This said, I'm actually all for Scottish independence. I'm frustrated by the West Lothian Question and, as one of the early intakes of university students to have been made to pay fees, am exercised to the point of irrational madness by the fact that Scottish students get free tuition yet English students are made to pay...

Ah, so it's about the money is it?

If so many Scots want independence, then let them have it. It would make a few people happy, and would mean that we wouldn't get all upset when we supported Scotland at the World Cup out of fairness and didn't get the same courtesy in return. Also it would mean six million fewer people and more money for us English.

But when that North Sea oil runs out, don't think that selling a few bottles of whisky is going to hold up the economy.

I like whisky too.

Thursday, 25 October 2007

Cannibalism in the workplace

Tomorrow's canteen menu includes the delights of the minced lamb donna kebab.

Poor Donna.

Still, it's what she would have wanted.

Wednesday, 24 October 2007

News watch!

A devout Baptist couple who picked up what they thought was a Doris Day film for £2.99 in a supermarket bargain bin were shocked to find themselves watching sapphic Italian schlockfest Tettone, che passione! (Breasts, what a passion!).

Full story on the BBC.

What I love best is that the god-fearing couple continued watching until the end of the DVD, presumably so that they could see just how shocking and pornographic it actually was.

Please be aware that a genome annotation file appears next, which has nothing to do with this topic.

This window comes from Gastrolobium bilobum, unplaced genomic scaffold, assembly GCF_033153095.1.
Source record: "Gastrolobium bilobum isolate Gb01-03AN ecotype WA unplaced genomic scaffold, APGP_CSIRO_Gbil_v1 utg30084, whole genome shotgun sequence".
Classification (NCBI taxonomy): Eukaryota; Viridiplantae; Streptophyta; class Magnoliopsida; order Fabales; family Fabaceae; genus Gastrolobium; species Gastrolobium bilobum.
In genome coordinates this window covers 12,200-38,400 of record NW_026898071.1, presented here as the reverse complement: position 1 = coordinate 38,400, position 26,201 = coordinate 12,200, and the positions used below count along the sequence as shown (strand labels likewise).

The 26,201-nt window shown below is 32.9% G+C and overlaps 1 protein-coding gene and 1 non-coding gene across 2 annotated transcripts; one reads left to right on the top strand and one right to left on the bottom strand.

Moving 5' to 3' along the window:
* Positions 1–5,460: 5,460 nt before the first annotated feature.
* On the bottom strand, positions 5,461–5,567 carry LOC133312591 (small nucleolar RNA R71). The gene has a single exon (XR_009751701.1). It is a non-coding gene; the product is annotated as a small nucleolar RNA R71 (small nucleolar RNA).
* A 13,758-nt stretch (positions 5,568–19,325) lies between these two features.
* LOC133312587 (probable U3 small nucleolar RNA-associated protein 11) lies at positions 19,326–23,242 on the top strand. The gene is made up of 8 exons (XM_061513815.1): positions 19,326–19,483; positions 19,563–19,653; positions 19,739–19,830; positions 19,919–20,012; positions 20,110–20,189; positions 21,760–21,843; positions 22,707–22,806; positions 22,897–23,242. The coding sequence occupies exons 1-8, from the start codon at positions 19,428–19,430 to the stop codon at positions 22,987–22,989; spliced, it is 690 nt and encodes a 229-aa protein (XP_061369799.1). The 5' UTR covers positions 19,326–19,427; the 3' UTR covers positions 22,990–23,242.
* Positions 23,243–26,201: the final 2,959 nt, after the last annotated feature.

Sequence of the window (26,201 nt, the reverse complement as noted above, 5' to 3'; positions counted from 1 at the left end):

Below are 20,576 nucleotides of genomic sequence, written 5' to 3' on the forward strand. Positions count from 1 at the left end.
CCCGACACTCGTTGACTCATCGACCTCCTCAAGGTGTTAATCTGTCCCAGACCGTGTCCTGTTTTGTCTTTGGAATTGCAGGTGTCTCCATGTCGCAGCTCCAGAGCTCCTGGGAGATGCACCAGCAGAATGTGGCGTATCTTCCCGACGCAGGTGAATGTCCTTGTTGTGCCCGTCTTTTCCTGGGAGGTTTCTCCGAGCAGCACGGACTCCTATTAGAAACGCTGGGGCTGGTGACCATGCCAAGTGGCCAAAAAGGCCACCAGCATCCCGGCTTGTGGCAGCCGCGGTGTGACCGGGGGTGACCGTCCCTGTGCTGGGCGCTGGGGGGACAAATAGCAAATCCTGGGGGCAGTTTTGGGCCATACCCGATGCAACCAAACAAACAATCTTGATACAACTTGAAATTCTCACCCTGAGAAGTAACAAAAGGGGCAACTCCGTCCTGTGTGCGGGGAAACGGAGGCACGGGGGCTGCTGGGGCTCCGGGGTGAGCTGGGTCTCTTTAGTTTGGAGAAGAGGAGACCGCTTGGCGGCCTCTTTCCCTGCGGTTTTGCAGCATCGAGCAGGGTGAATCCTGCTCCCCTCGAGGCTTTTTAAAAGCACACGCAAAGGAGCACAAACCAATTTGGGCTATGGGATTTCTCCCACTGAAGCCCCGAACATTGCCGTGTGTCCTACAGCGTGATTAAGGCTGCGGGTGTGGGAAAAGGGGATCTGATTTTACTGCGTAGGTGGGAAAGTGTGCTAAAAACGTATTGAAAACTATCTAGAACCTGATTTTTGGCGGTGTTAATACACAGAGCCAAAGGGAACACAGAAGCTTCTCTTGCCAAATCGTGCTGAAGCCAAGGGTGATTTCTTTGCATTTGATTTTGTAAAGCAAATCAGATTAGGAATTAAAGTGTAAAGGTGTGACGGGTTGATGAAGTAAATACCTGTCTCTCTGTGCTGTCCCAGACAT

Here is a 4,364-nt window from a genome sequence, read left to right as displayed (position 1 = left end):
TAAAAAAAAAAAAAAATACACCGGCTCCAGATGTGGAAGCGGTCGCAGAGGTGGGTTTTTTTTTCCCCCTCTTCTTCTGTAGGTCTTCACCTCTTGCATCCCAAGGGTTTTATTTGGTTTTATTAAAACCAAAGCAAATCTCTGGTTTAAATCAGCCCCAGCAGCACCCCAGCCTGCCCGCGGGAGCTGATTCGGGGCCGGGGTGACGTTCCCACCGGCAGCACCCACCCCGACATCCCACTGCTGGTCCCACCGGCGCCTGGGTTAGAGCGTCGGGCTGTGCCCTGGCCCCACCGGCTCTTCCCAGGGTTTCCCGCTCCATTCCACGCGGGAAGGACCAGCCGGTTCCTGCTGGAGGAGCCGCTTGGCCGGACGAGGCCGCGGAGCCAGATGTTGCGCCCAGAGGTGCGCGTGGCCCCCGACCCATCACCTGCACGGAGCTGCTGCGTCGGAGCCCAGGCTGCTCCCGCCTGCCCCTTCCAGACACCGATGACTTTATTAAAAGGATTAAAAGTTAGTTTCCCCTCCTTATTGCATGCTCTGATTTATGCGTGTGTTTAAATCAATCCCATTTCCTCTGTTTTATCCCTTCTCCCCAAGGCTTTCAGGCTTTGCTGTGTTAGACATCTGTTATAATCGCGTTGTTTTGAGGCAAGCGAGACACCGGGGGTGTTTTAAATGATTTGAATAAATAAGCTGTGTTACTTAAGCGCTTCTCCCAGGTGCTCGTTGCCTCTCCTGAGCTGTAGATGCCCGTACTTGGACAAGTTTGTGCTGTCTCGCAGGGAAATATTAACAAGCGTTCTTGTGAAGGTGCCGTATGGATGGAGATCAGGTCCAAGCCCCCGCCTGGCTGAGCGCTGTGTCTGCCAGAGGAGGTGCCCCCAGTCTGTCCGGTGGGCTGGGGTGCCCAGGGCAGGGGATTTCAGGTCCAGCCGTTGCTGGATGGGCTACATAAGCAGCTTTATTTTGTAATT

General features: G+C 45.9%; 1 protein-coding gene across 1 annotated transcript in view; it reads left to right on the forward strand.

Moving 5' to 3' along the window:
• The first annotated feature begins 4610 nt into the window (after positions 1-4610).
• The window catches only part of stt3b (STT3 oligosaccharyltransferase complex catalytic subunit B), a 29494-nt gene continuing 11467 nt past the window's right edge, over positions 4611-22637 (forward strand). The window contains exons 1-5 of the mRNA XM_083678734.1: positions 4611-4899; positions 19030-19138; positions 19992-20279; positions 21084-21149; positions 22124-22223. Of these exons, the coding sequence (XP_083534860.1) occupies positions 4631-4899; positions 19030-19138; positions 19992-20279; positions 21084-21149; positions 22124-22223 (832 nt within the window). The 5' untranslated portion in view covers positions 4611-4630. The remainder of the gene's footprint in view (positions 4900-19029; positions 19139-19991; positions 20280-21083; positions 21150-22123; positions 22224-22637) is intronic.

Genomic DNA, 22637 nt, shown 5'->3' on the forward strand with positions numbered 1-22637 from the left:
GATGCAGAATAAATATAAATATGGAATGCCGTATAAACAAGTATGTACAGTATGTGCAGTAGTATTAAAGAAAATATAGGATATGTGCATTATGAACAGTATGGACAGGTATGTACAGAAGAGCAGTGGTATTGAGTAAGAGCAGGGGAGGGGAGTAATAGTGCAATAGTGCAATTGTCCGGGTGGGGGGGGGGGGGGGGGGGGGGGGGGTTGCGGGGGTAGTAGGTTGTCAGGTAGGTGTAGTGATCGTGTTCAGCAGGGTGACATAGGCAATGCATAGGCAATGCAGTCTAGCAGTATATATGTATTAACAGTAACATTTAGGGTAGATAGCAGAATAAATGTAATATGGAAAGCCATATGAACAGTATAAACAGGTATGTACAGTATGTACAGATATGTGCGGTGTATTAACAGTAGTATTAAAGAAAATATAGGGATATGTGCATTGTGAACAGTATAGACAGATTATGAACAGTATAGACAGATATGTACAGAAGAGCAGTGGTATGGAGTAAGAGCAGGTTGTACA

And not that I'm particularly overjoyed or not to see that the Sarkozys are to split, but today's Guardian has an excellent piece about the break-up in all its soap operatic glory. With tales of multiple, twisted affairs and a high-speed car chase through Paris it really is quite cinematic. It's almost like Madame Bovary.

Monday, 15 October 2007

So here are some thoughts...

I obtained a new umbrella today. Half stole it in fact.... At Blackfriars Station on the way home from work the guy sitting on the bank of seats across from me jumped up, and as he got to the doors I spotted his umbrella on the seat. I jumped up too as he pushed the button and with a loud "excuse me!" tapped him on the shoulder, at which he looked back at me, gave me a glance that I can only describe as terrified, and left the train.